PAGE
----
453 F2d 410 United States v. M Treatman

453 F.2d 410

UNITED STATES of America, Plaintiff-Appellee,
v.
David M. TREATMAN d/b/a East-West Distributors, et al.,
Defendant-Appellant.

No. 71-1511.

United States Court of Appeals,
Sixth Circuit.

Jan. 12, 1972.

Joseph A. Taback, Beverly Hills, Cal., for defendant-appellant; Gold, Herscher & Taback, Beverly Hills, Cal., Brooks, Sullivan & Molloy, by Arthur L. Brooks, Jr., Lexington, Ky., on brief.

Donald B. Nicholson, Atty., Dept. of Justice, Washington, D. C., for plaintiff-appellee; Eugene E. Siler, U. S. Atty., James F. Cook, Asst. U. S. Atty., Lexington, Ky., on brief.

Before PECK, McCREE and BROOKS, Circuit Judges.

PER CURIAM.

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1

The defendant-appellant was convicted under 12 counts of a 13-count indictment returned under 18 U.S.C. Sec. 1461 charging the mailing of advertisements giving information as to how obscene material might be obtained and for the mailing of such obscene material. This appeal was perfected from the judgment of conviction, which followed jury verdict.

2

Prior to trial, the parties stipulated that appellant was the person responsible for depositing the materials in question in the United States mails and that he was aware of the nature of the materials. The question presented for jury determination was whether the materials were in fact obscene within the meaning of Section 1461.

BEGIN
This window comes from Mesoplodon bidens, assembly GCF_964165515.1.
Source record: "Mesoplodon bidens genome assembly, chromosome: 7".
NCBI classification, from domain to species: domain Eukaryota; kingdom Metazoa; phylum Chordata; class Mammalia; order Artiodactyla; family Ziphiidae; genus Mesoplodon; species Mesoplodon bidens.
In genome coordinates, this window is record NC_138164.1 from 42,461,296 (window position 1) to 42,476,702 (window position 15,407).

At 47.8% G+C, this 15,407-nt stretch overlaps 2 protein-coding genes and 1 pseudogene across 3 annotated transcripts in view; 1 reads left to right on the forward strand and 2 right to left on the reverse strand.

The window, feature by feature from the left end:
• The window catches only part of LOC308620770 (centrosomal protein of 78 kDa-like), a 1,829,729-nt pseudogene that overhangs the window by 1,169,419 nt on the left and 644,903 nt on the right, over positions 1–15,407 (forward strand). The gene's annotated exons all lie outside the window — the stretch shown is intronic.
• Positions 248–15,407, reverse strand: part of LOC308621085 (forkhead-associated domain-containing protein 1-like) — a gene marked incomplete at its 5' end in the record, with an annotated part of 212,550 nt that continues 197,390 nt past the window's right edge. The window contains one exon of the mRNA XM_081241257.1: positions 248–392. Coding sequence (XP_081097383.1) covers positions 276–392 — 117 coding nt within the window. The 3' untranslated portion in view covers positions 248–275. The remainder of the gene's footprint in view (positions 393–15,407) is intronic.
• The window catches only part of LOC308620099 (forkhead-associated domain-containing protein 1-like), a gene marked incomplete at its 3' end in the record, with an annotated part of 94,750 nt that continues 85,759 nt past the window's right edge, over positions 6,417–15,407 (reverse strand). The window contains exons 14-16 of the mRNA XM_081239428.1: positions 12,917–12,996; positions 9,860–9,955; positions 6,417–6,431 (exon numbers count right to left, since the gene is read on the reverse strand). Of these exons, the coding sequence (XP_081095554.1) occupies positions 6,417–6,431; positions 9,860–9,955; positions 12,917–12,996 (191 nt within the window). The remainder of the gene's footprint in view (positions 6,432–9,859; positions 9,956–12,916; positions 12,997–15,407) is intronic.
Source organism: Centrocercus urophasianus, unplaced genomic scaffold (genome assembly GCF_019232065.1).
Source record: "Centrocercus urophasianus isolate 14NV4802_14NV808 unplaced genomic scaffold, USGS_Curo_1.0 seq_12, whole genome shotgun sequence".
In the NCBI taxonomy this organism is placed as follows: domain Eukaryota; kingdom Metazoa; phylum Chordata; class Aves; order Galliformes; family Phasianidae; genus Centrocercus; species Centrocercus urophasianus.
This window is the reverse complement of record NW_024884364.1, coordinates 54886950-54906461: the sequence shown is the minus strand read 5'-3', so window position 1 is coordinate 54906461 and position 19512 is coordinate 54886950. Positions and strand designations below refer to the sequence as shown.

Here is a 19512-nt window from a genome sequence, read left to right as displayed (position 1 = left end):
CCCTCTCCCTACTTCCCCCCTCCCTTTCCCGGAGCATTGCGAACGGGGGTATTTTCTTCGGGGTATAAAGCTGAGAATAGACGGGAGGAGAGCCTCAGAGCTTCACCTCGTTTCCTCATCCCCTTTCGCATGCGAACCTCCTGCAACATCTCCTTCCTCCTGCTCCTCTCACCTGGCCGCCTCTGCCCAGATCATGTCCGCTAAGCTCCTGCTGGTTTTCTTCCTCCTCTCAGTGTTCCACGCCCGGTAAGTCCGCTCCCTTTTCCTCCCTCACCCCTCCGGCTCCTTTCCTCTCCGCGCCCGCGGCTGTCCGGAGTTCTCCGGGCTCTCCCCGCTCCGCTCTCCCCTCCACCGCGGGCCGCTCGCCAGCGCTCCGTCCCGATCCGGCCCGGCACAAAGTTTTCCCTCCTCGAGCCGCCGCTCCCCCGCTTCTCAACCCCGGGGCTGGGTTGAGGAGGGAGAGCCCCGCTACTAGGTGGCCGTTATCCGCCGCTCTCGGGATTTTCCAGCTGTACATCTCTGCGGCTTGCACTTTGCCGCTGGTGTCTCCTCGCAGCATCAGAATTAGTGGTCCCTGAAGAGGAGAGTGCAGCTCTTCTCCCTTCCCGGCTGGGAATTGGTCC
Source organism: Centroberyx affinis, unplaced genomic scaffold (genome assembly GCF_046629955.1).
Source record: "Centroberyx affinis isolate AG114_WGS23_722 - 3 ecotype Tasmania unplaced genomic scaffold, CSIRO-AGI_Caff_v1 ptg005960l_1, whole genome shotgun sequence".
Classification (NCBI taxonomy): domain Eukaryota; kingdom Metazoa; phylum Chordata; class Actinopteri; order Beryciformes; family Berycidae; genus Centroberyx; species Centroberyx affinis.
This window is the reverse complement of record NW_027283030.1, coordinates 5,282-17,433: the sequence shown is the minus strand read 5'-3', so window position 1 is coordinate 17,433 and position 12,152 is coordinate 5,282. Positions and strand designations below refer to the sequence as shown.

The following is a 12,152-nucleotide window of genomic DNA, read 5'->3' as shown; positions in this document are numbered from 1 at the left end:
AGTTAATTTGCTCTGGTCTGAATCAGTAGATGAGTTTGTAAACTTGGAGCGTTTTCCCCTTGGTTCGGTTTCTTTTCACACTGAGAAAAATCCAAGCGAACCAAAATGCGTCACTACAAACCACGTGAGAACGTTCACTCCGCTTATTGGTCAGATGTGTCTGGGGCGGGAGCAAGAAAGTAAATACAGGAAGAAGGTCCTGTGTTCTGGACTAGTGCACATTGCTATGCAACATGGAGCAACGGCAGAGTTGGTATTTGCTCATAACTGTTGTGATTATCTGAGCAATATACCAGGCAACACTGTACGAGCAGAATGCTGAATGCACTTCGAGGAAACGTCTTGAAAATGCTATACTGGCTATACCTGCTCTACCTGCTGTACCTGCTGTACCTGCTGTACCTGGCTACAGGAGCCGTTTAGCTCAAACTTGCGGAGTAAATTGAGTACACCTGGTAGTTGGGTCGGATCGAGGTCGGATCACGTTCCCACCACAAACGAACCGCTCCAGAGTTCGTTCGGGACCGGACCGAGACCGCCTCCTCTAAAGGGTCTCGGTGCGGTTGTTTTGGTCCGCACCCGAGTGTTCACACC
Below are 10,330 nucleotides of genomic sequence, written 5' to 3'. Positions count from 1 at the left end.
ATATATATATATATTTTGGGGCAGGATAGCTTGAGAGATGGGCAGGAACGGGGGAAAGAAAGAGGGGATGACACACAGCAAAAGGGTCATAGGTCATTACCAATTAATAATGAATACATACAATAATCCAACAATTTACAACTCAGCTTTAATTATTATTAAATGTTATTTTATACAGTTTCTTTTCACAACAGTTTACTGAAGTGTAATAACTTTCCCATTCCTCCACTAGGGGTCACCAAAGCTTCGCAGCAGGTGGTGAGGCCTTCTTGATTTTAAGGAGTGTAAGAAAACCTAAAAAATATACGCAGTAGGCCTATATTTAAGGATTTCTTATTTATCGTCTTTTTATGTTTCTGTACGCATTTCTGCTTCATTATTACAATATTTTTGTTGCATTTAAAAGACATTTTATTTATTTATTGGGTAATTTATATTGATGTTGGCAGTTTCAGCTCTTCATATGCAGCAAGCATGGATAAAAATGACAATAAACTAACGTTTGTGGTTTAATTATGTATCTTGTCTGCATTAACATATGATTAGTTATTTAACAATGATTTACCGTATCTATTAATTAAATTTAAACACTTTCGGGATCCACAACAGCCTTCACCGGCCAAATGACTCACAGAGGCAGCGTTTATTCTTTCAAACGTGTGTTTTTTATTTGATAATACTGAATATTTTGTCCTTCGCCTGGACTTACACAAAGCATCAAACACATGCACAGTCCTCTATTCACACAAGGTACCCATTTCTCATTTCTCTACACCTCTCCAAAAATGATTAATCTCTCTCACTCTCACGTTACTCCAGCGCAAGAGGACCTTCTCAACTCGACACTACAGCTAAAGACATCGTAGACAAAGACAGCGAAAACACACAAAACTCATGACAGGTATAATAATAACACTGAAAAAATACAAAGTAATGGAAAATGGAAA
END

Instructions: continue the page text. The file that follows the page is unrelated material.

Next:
3

The materials which form the basis of the conviction consist of photographs, both in the form of glossy prints and photographs reproduced by publication, 8-millimeter motion picture films and a limited quantity of text material, none of which can be classified as "hard core pornography" by whatever definition. Suffice it for present purposes to say that the most questionable of the material received in evidence is of the precise nature, although if anything less offensive (if a comparative in that regard is permissible), as that described in the partial dissent in Dykema v. Bloss, 17 Mich.App. 318, 342-343, 169 N.W.2d 367 (1969). In Bloss, municipal authorities sought to restrain the "further sale, distribution and acquisition or possession for sale of certain allegedly obscene booklets or magazines," and the court of appeals sustained the issuance of the injunction, granted on the finding of the trial court that "all the booklets and magazines in question [are] obscene." The majority opinion, dissenting opinion and an opinion concurring in part and dissenting in part combine to review applicable precedent, including Redrup v. New York, 386 U.S. 767, 87 S.Ct. 1414, 18 L.Ed.2d 515 (1967). However, on appeal the Supreme Court in a single sentence per curiam opinion granted a writ of certiorari and reversed the judgment of the Michigan Court of Appeals in Bloss, citing only Redrup. It cannot seriously be here argued that the Government presented any stronger case than did the plaintiff in Bloss and in view of the reversal thereof by the Supreme Court we conclude that we have no alternative but to reverse the judgment of the District Court and to remand with instruction to enter final judgment in favor of the defendant-appellant.